My first game console was an Atari. There were 2 games that I often play: Pac-Man and Tank (not sure the exact title).
At that time, a game was just another form of entertainment for me. It had no educational significance.
My Atari became lonely when Family computer came out. Let me see if I remember some of the games I played …
- Airplane (After Burner) – not sure of the title. I recall it was an air combat simulation using modern fighter planes. Why did I like this game? I didn’t. I had a classmate who was into tanks, planes, guns, and anything related to the world war. He would talk about the events like a passionate historian. I did not understand where the passion came from. I only had a simple mind. So, I decided to play games that were related to war. I was hoping I would see and experience his perspective. Unfortunately, it didn’t.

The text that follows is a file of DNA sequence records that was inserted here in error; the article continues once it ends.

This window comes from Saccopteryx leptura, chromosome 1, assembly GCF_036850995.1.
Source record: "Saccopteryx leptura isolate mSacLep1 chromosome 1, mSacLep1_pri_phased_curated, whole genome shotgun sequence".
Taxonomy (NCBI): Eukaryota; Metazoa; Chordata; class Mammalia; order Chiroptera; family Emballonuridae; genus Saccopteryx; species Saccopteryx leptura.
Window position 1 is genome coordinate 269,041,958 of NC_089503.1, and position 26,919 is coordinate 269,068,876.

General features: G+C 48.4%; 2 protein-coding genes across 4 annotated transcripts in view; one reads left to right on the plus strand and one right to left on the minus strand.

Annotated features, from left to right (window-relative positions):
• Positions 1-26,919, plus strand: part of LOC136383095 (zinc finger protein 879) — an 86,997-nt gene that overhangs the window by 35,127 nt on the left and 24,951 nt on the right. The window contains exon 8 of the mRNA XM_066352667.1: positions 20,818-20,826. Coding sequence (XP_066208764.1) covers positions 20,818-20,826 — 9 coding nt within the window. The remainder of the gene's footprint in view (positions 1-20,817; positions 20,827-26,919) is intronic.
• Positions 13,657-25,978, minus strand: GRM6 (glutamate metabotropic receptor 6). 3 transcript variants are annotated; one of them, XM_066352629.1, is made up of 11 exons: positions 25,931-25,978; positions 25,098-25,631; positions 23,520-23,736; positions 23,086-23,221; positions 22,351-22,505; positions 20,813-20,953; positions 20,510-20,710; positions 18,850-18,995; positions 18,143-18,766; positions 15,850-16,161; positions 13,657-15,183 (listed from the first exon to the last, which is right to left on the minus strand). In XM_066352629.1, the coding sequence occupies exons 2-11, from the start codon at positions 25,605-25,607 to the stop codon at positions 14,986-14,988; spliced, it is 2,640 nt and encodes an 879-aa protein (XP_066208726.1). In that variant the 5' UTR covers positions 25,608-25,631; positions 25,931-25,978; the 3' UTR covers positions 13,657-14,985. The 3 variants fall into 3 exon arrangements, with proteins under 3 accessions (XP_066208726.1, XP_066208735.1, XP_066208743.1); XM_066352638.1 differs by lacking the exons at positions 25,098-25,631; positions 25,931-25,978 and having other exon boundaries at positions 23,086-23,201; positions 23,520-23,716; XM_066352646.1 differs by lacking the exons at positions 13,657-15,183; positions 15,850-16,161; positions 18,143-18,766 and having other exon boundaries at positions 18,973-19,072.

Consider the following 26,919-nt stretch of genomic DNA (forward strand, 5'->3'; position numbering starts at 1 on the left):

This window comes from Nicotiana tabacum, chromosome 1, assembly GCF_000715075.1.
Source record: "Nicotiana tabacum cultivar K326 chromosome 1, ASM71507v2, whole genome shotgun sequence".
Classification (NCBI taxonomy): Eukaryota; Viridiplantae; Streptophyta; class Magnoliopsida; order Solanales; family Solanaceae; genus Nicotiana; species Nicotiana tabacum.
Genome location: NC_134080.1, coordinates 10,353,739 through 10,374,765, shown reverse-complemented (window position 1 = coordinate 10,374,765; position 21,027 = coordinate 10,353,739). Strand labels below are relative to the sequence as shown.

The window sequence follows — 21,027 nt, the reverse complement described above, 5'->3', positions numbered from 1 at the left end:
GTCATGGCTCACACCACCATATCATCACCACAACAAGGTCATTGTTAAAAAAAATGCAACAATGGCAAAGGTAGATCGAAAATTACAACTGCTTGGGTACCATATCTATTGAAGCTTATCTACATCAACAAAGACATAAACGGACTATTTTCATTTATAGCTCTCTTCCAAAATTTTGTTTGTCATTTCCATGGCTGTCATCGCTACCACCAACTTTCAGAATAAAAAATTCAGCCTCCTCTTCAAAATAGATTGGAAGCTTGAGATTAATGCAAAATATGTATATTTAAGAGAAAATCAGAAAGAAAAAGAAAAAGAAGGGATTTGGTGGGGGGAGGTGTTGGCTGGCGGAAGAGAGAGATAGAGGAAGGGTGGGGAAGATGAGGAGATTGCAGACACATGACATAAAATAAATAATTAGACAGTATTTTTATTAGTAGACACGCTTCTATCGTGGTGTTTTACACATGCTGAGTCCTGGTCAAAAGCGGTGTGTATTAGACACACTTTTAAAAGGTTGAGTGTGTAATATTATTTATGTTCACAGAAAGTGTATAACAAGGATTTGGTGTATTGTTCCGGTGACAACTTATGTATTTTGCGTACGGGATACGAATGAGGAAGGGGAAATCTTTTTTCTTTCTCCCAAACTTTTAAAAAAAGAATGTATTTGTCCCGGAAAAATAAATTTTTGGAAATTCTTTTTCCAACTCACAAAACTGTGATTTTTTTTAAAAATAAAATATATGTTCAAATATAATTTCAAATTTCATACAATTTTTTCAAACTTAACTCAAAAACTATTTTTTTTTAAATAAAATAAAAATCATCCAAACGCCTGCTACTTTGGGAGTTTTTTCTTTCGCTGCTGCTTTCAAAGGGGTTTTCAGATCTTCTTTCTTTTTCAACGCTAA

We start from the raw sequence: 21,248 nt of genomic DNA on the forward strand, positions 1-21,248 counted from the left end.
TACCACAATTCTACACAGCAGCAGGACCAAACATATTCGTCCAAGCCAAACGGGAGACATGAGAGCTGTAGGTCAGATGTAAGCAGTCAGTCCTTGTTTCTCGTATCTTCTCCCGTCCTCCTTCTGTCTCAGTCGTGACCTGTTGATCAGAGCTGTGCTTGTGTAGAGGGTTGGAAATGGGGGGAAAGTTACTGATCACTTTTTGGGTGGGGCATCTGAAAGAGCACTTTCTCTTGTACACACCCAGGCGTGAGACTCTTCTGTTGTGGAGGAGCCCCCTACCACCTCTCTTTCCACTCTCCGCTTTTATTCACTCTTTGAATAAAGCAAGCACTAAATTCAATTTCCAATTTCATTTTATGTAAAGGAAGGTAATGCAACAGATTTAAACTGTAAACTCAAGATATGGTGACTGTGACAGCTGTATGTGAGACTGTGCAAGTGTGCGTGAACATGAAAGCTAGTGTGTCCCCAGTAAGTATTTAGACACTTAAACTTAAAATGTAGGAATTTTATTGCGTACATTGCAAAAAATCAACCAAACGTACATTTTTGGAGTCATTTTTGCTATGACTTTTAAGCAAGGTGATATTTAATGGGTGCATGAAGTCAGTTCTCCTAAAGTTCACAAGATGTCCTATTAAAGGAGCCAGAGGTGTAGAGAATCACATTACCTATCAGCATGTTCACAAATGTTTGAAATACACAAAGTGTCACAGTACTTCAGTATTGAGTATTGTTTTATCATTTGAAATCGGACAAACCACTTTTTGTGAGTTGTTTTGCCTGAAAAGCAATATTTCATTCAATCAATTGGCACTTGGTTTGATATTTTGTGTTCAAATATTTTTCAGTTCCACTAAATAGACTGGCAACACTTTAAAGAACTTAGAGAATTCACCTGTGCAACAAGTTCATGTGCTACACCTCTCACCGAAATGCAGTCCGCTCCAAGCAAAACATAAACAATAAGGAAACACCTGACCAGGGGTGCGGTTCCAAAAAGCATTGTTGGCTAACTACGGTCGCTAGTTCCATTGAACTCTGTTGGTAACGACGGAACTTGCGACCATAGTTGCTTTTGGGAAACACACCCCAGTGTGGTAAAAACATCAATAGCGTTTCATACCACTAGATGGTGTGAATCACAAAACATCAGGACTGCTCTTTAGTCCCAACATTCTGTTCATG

- Tetris – I got bored after a week. The concept was simple – maximize the limited space as far as my simple mind is concerned.
- Ghostbusters – I enjoyed this game because of Slimer. While playing that game, I was also wondering if it was really possible to have ghosts.
- Pac-Man – I played this game for 3 reasons: (a) easy to play, (b) I wanted to get the highest score, (c) it involved ghosts
- Bomberman – I like blowing up things without the real consequences …every child’s fantasy? I am glad that my fantasy with bombs did not go beyond the virtual world.
- Spy vs Spy – I could not remember why I enjoyed playing this game.
- Ice Climber – the game made me think and there is a certain sense of adrenaline rush. Again, I did not think of this game as educational at that time. Even the concept of teamwork did not occur to me until now.
I skipped the PC Games generation. I guess I was too busy trying to pass college at that time.
Stop – Forward – Stop – Play
After reading about different learning theories, I came to realize how games can be used to aide learning… But, there must be proper guidance.
Posted in: Week 05: Game-Based Learning